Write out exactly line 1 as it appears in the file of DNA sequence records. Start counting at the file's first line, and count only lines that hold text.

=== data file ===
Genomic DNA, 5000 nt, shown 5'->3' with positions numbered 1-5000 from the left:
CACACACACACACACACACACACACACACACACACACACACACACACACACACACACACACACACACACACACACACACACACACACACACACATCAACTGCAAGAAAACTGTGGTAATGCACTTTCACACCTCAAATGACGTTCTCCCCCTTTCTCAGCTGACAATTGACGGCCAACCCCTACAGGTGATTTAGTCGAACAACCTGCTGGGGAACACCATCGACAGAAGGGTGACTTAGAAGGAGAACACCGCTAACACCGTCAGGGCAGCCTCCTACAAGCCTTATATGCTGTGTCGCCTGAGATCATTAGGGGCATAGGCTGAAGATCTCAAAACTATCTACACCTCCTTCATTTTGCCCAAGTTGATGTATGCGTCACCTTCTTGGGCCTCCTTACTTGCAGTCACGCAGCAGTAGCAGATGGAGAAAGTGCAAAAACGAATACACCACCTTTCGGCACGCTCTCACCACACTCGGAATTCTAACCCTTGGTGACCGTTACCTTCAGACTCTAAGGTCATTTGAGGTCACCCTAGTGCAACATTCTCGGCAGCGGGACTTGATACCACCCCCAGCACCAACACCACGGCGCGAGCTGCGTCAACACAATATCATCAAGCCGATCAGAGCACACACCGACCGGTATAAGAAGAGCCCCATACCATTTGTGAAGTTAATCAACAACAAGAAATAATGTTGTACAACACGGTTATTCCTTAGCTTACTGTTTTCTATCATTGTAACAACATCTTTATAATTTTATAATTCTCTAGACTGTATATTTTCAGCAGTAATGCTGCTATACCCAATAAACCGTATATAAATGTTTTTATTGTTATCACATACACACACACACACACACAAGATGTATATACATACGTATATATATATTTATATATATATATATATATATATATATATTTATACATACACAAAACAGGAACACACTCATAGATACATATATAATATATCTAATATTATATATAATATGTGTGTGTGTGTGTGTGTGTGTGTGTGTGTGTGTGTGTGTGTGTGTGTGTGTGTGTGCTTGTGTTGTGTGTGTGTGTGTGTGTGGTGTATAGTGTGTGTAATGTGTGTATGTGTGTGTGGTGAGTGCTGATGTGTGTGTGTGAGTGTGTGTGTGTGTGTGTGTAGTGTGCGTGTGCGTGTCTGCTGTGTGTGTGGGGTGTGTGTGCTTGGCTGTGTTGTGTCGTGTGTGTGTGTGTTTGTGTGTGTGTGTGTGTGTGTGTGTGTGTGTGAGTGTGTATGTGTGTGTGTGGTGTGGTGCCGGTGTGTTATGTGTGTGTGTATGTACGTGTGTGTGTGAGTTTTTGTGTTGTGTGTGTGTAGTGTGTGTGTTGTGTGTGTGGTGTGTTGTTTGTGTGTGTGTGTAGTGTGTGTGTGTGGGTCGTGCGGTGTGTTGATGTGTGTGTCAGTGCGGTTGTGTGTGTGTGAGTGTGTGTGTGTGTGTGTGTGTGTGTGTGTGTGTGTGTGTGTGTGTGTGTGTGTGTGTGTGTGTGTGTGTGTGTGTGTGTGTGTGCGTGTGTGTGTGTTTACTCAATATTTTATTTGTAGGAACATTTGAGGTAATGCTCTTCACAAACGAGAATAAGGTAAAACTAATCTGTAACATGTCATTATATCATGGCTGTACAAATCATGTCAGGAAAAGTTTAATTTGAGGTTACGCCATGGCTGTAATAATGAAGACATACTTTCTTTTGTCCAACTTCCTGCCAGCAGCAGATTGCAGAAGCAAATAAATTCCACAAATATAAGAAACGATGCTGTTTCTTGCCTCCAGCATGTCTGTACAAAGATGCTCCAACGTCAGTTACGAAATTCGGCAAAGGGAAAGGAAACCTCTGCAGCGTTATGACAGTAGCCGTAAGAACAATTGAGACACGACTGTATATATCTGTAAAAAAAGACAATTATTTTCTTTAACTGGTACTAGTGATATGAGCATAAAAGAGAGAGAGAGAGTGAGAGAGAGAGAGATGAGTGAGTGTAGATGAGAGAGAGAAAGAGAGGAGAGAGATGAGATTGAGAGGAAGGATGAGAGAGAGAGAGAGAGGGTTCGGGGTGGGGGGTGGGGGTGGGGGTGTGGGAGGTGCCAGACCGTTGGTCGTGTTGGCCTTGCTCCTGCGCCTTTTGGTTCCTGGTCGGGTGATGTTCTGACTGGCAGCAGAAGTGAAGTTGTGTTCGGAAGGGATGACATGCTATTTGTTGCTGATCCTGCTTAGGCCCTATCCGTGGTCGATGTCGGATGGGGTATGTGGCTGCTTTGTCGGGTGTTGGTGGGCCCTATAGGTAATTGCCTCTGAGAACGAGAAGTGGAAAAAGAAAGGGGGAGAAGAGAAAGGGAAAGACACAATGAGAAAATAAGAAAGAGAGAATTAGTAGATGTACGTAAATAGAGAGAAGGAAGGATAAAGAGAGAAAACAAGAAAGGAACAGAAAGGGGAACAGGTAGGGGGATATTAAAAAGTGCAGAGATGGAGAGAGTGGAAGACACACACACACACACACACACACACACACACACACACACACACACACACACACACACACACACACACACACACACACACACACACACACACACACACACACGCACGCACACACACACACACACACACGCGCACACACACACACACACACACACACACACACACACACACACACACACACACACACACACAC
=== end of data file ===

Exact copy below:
Genomic DNA, 5000 nt, shown 5'->3' with positions numbered 1-5000 from the left: